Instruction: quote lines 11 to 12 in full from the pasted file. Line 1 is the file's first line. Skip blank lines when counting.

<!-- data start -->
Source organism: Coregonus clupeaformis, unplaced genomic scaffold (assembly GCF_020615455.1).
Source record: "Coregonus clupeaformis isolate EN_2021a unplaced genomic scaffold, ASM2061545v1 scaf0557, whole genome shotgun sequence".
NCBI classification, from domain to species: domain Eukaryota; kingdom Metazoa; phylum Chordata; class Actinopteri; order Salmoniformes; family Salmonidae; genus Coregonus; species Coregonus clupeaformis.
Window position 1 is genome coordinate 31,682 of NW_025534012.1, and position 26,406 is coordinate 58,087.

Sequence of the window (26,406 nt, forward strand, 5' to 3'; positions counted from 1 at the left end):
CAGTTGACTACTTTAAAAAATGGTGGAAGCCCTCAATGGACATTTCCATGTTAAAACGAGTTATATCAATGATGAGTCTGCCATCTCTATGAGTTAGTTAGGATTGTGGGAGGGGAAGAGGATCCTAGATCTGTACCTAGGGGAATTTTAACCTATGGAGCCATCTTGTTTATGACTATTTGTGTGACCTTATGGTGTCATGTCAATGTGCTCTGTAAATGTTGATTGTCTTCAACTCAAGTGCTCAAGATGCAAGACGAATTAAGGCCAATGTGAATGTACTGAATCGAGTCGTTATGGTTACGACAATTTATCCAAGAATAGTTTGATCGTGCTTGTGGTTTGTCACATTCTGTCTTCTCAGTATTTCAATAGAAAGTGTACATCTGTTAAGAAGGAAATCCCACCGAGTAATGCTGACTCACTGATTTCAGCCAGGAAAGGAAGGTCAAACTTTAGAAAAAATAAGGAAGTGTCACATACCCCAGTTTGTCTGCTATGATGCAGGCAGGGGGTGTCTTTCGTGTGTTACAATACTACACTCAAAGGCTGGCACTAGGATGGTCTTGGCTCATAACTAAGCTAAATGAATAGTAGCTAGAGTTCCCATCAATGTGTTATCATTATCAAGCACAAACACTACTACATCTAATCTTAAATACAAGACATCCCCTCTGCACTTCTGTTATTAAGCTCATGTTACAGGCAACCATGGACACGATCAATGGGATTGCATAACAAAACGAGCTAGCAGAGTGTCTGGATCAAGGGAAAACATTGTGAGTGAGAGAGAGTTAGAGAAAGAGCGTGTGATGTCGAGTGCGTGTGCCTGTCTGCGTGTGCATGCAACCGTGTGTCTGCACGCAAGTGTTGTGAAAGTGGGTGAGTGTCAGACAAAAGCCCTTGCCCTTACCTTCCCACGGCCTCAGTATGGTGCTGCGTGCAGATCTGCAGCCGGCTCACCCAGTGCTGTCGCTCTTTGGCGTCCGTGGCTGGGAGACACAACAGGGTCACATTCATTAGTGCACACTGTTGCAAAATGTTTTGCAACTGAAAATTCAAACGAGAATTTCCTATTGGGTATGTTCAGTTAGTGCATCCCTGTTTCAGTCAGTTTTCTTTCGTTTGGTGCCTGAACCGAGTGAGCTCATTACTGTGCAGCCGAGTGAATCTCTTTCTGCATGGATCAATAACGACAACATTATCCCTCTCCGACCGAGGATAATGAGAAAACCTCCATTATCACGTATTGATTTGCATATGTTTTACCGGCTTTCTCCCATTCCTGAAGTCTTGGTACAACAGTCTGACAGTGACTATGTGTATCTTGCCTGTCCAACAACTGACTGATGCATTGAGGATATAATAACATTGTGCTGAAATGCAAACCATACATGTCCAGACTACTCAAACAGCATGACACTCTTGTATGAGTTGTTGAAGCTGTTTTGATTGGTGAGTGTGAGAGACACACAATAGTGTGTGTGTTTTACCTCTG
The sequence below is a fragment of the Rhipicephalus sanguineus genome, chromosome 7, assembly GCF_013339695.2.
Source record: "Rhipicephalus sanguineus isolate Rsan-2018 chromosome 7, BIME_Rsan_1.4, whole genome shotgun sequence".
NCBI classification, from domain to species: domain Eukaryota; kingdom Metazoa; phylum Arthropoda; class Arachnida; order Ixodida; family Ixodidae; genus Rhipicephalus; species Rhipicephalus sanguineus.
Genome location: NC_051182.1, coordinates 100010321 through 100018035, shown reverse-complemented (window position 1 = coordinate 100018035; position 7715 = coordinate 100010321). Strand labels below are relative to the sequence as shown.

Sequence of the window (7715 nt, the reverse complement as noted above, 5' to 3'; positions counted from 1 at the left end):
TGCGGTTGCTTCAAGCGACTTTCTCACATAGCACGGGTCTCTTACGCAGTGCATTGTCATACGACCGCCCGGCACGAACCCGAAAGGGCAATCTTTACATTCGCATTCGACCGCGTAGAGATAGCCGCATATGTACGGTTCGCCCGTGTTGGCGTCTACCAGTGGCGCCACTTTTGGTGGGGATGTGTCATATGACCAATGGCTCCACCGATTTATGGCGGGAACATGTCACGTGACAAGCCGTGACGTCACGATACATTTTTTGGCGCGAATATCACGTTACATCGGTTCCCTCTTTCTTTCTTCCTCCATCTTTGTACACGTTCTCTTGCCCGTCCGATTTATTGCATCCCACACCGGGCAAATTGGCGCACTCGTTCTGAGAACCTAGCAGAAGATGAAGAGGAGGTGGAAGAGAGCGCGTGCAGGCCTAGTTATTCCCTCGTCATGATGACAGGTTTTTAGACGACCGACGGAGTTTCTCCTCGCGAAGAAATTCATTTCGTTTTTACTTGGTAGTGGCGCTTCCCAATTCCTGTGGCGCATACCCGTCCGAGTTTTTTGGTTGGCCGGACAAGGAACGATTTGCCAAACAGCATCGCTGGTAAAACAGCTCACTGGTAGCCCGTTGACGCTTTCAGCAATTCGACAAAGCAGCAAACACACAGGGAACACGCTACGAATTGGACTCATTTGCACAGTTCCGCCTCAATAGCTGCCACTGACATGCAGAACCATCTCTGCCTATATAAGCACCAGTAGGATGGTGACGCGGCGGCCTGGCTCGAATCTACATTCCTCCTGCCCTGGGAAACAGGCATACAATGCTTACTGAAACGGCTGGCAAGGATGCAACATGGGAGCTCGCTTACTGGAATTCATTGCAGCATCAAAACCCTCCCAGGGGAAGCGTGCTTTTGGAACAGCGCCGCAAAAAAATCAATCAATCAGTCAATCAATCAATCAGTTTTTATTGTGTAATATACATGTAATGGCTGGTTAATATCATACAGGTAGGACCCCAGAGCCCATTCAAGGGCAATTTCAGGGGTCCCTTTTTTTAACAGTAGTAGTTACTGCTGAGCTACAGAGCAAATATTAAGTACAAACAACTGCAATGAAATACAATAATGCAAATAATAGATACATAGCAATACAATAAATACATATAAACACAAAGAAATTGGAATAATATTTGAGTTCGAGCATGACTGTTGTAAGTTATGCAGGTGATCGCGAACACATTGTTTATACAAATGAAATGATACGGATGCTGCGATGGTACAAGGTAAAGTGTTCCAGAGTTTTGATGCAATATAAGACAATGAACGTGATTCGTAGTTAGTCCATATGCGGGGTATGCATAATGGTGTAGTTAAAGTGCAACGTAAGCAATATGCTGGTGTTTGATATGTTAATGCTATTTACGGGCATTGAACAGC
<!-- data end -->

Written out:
Sequence of the window (7715 nt, the reverse complement as noted above, 5' to 3'; positions counted from 1 at the left end):
TGCGGTTGCTTCAAGCGACTTTCTCACATAGCACGGGTCTCTTACGCAGTGCATTGTCATACGACCGCCCGGCACGAACCCGAAAGGGCAATCTTTACATTCGCATTCGACCGCGTAGAGATAGCCGCATATGTACGGTTCGCCCGTGTTGGCGTCTACCAGTGGCGCCACTTTTGGTGGGGATGTGTCATATGACCAATGGCTCCACCGATTTATGGCGGGAACATGTCACGTGACAAGCCGTGACGTCACGATACATTTTTTGGCGCGAATATCACGTTACATCGGTTCCCTCTTTCTTTCTTCCTCCATCTTTGTACACGTTCTCTTGCCCGTCCGATTTATTGCATCCCACACCGGGCAAATTGGCGCACTCGTTCTGAGAACCTAGCAGAAGATGAAGAGGAGGTGGAAGAGAGCGCGTGCAGGCCTAGTTATTCCCTCGTCATGATGACAGGTTTTTAGACGACCGACGGAGTTTCTCCTCGCGAAGAAATTCATTTCGTTTTTACTTGGTAGTGGCGCTTCCCAATTCCTGTGGCGCATACCCGTCCGAGTTTTTTGGTTGGCCGGACAAGGAACGATTTGCCAAACAGCATCGCTGGTAAAACAGCTCACTGGTAGCCCGTTGACGCTTTCAGCAATTCGACAAAGCAGCAAACACACAGGGAACACGCTACGAATTGGACTCATTTGCACAGTTCCGCCTCAATAGCTGCCACTGACATGCAGAACCATCTCTGCCTATATAAGCACCAGTAGGATGGTGACGCGGCGGCCTGGCTCGAATCTACATTCCTCCTGCCCTGGGAAACAGGCATACAATGCTTACTGAAACGGCTGGCAAGGATGCAACATGGGAGCTCGCTTACTGGAATTCATTGCAGCATCAAAACCCTCCCAGGGGAAGCGTGCTTTTGGAACAGCGCCGCAAAAAAATCAATCAATCAGTCAATCAATCAATCAGTTTTTATTGTGTAATATACATGTAATGGCTGGTTAATATCATACAGGTAGGACCCCAGAGCCCATTCAAGGGCAATTTCAGGGGTCCCTTTTTTTAACAGTAGTAGTTACTGCTGAGCTACAGAGCAAATATTAAGTACAAACAACTGCAATGAAATACAATAATGCAAATAATAGATACATAGCAATACAATAAATACATATAAACACAAAGAAATTGGAATAATATTTGAGTTCGAGCATGACTGTTGTAAGTTATGCAGGTGATCGCGAACACATTGTTTATACAAATGAAATGATACGGATGCTGCGATGGTACAAGGTAAAGTGTTCCAGAGTTTTGATGCAATATAAGACAATGAACGTGATTCGTAGTTAGTCCATATGCGGGGTATGCATAATGGTGTAGTTAAAGTGCAACGTAAGCAATATGCTGGTGTTTGATATGTTAATGCTATTTACGGGCATTGAACAGC